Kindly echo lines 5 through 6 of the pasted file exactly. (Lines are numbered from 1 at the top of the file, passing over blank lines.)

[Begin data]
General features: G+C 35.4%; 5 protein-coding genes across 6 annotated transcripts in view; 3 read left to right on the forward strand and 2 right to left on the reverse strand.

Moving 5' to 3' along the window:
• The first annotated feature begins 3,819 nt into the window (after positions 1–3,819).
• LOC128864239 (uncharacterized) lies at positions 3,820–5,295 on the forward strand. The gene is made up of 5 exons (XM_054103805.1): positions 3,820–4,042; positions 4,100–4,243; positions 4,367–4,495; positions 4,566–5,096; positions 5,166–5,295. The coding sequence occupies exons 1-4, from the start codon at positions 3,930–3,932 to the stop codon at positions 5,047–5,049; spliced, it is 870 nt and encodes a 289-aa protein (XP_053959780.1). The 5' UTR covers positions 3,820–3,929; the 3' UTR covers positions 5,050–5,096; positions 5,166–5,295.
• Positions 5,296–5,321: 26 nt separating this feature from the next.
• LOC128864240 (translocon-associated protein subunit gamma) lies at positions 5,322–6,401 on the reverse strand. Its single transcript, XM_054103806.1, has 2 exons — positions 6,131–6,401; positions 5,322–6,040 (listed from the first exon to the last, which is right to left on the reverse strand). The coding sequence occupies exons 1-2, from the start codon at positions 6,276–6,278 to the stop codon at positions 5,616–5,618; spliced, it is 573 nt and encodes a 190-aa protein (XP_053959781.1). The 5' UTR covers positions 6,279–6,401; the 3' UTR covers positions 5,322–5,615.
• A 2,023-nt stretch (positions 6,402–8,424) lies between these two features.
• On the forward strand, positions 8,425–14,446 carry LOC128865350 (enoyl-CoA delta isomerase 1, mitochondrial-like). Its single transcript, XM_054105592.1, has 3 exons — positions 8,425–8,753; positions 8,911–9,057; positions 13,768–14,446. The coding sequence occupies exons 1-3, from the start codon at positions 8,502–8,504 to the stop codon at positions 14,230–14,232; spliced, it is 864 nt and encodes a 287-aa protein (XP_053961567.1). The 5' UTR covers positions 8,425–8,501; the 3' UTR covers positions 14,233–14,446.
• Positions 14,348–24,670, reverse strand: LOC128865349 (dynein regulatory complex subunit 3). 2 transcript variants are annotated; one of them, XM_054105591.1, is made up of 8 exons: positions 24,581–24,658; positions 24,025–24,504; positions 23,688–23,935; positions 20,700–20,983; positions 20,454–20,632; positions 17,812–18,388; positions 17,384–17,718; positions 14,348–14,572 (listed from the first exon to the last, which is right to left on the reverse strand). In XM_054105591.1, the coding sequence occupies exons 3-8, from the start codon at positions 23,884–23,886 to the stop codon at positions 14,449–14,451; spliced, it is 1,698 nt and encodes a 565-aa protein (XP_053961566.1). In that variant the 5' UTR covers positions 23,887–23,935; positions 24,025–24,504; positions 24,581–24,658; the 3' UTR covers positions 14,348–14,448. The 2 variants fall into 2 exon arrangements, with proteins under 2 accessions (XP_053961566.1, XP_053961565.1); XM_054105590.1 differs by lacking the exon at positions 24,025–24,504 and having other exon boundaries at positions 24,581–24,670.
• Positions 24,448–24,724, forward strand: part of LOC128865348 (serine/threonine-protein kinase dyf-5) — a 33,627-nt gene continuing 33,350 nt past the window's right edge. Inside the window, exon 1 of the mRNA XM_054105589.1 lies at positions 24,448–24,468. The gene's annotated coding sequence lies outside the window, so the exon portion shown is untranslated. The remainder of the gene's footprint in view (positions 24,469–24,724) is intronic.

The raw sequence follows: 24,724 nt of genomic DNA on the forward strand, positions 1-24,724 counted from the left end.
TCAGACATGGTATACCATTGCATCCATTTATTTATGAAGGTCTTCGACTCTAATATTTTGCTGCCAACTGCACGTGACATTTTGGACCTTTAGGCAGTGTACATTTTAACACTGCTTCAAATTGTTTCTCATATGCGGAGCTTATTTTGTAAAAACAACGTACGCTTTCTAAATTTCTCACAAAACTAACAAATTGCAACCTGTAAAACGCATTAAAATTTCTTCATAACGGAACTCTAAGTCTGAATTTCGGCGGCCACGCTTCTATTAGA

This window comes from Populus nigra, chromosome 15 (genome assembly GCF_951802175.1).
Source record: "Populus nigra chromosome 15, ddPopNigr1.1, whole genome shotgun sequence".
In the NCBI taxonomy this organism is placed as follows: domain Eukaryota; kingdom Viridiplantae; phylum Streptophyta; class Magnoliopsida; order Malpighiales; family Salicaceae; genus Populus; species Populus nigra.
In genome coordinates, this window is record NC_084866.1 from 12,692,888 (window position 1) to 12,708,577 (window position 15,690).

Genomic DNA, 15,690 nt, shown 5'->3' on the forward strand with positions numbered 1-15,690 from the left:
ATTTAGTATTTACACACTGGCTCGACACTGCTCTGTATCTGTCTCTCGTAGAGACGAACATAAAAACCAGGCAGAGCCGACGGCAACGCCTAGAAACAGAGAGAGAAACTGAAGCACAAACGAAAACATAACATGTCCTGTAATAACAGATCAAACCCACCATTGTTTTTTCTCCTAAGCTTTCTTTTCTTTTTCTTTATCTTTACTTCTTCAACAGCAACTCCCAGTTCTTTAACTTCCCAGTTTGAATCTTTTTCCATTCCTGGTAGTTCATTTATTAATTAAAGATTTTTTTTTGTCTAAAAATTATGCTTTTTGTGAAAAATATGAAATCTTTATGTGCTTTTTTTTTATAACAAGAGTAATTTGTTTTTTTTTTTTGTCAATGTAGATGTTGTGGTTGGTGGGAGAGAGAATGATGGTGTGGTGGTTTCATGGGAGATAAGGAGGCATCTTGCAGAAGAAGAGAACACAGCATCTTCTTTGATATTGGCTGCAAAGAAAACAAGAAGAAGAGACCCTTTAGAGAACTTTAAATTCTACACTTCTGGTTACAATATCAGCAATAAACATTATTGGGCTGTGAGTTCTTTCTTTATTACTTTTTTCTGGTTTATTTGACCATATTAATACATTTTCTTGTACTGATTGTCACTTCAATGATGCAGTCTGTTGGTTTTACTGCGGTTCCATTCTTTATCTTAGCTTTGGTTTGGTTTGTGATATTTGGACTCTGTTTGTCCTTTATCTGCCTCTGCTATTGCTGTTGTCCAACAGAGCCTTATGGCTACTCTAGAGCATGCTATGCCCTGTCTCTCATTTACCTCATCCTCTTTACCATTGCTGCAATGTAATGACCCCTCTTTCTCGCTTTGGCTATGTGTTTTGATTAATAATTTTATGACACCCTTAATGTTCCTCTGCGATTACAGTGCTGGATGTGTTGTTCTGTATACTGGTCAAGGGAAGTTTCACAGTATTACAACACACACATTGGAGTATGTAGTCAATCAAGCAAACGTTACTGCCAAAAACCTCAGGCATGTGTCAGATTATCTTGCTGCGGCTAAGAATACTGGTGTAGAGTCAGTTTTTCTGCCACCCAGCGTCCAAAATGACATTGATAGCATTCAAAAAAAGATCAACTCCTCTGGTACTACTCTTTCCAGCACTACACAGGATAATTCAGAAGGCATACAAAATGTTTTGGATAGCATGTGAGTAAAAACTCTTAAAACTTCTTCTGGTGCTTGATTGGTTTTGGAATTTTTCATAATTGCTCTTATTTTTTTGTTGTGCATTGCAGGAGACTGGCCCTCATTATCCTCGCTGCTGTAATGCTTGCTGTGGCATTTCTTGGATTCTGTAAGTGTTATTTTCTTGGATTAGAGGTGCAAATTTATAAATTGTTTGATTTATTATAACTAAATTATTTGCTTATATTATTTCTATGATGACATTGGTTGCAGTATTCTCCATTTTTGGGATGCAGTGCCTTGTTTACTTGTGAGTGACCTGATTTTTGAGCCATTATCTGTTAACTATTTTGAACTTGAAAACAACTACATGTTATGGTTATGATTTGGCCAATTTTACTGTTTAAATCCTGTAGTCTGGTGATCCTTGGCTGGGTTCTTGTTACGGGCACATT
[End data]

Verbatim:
• Positions 5,296–5,321: 26 nt separating this feature from the next.
• LOC128864240 (translocon-associated protein subunit gamma) lies at positions 5,322–6,401 on the reverse strand. Its single transcript, XM_054103806.1, has 2 exons — positions 6,131–6,401; positions 5,322–6,040 (listed from the first exon to the last, which is right to left on the reverse strand). The coding sequence occupies exons 1-2, from the start codon at positions 6,276–6,278 to the stop codon at positions 5,616–5,618; spliced, it is 573 nt and encodes a 190-aa protein (XP_053959781.1). The 5' UTR covers positions 6,279–6,401; the 3' UTR covers positions 5,322–5,615.